the creative soup

I was reading another artist’s blog today about the nature of creativity… people often ask me to explain my work, which is often problematic because it comes from a lot of different places, like the moths that I am working on right now, which have no real link to my work on madness or domestic space, except I keep thinking of them… so in some way deep in the soupiness of my brain they are connected. When I was an undergrad I tried to develop a research methodology to my studio work, because I wanted to have something to talk/make art about and it worked up to a point, except I would have all these random thoughts that sort of branched off from what I was saying, that I mostly ignored, or jotted in the margins of my sketchbooks, then I took a sculpture class and the prof. told me to trust my instincts a little more, to let myself back into my work, which was the best advice anyone gave me in four years of school!!! So I have been trying to humor my inner art child and have been chasing all my random ideas lately, hence the moths, which I am really enjoying.

I have been trying to unravel all the strands of thought which might have generated the moths, so here goes… firstly there is my mad women, particularly, and again I don’t know why, a spiritualist named Tirzah Shedd, who was institutionalized for fourteen weeks in 1865 by her husband for her religious beliefs, she writes ” And yet this is a land of religious freedom! It may be the land of freedom for the men, but I am sure it is not for married women!” When I first read about her I thought of the moths, maybe it was the association of spiritualism with dark rooms and lamps/candles, but anyway the moth became a kind of motif for her through that whole body of work… so darkness/light=moth here, but also I was thinking about Edith Wharton’s autobiography, there’s a passage where she describes her life as being like a great house, with the public rooms lit up and thrown open for a party, but she isn’t in any of those rooms, instead she says she is waiting in a dark attic alone for footsteps that never come, I thought how sad is it that a woman who met many of the great minds of her day, who held popular salon type gatherings still felt fundamentally alone, she had the kind of creative life so many of us aspire to live and yet she never felt she had found a soul to really meet her in her dark room, that’s how i felt in college, I went looking for similar minds and found I had little in common with so many of the other students (however that’s another blog for another day). So again I think the moths were linked to the physicality of the idea of a dark attic, her words called up a visual image of their wings beating vainly against dark windows, trying to get out into the light. And finally there is lurking in the back of my mind Angels & Insects by A S Byatt, splendid short fiction set in the appropriate era which colored my thinking about moths all over again…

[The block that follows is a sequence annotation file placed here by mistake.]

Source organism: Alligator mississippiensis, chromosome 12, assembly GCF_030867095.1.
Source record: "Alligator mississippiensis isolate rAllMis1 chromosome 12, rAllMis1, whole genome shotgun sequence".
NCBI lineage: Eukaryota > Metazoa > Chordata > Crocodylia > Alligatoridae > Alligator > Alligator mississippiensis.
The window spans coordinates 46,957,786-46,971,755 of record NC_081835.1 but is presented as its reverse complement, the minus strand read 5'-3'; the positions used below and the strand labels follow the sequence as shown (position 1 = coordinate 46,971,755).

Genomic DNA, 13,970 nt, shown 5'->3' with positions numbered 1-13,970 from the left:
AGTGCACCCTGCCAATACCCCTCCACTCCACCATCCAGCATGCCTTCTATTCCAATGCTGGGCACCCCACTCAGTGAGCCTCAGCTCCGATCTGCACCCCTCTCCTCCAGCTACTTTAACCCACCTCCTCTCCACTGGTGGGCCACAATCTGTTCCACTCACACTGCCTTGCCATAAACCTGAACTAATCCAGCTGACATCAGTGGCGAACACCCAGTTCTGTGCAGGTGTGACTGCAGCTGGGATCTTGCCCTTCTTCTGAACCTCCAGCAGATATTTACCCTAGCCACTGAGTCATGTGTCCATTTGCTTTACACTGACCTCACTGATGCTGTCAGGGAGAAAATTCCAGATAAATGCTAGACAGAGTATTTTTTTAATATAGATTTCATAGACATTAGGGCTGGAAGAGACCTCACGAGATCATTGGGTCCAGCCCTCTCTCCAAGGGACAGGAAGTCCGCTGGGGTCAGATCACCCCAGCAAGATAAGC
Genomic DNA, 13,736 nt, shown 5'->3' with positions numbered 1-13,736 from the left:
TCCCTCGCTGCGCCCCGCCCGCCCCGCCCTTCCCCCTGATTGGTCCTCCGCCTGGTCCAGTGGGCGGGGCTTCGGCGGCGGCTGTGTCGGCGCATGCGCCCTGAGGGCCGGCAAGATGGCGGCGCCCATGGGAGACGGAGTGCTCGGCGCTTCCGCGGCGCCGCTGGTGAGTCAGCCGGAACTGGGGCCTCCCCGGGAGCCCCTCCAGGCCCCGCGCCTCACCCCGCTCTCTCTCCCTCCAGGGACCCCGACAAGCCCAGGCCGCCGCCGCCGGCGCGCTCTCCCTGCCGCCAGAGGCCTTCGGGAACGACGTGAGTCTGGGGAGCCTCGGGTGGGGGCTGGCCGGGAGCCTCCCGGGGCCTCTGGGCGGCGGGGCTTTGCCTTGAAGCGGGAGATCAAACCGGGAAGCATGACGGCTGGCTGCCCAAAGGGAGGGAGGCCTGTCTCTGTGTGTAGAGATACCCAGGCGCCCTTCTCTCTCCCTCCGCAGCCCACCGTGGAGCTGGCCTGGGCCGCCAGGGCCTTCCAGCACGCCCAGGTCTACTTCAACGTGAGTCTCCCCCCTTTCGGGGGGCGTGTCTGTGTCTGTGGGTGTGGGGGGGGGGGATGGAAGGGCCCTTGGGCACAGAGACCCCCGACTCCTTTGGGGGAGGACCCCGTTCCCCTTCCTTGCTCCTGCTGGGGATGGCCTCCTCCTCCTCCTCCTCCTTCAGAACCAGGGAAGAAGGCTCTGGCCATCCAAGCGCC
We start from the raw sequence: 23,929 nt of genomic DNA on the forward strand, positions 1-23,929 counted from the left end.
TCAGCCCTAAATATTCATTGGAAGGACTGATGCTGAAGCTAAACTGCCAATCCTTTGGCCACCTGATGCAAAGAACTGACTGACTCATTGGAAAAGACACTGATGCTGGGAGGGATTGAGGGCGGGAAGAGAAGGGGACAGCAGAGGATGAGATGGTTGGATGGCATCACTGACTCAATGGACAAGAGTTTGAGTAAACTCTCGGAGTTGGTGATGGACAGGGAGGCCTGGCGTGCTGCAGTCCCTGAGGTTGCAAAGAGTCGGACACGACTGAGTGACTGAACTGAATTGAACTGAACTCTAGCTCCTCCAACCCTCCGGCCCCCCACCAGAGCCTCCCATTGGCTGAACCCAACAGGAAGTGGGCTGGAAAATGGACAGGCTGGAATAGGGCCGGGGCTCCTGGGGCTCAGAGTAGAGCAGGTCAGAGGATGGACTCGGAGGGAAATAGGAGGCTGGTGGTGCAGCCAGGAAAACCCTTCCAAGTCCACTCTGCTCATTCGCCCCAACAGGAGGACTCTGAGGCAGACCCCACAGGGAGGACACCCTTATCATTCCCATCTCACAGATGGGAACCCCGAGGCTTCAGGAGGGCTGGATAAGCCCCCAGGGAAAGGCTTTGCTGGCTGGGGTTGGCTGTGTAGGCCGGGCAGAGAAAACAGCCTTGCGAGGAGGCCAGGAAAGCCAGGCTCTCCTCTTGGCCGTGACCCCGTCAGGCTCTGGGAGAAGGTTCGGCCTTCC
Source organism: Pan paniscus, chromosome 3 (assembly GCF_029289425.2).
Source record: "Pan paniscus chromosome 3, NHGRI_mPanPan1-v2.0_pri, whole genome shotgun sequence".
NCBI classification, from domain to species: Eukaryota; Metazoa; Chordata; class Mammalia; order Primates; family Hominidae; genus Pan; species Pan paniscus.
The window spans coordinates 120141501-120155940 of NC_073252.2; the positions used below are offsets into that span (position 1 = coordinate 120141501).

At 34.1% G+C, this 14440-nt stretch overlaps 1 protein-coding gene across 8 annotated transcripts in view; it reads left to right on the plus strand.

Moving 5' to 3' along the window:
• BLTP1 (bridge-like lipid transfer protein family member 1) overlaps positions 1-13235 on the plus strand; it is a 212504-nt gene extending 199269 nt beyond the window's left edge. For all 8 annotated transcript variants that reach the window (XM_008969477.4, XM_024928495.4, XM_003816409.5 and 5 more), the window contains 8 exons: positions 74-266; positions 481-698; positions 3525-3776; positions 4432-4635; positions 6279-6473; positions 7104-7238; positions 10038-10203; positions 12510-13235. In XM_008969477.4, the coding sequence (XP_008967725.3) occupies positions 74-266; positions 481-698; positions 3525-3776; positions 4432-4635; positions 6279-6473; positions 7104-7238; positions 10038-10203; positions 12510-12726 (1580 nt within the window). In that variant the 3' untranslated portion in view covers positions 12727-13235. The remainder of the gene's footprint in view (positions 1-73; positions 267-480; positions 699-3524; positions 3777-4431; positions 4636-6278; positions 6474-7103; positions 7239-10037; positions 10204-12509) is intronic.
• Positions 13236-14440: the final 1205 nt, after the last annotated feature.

I guess none of this ramble really answers the question of why moths exactly, but like I said its pretty soupy in there!

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One thought on “the creative soup

  1. Wonderful, inspiring post! In my humble opinion, there’s too much pressure put on artists to write statements about their practice…to much thinking, not enough creating, not enough instinct. I find that if I follow my instincts rigorously, using them as a sort of Pole Star to guide me through the sea of the decision making process, the meaning and purpose come through anyway… I find them through the work. There comes a point where you just have to trust your instincts. Tirzah Shedd’s story has echoes of those of members of my own ancestral family who were incarcerated in asylums for several years for admitting to visions. Today, they’d be artists or entertainers. Maybe all creative thinkers feel a little like Edith Wharton: in the attics of our minds? Lots to think about, thank you x

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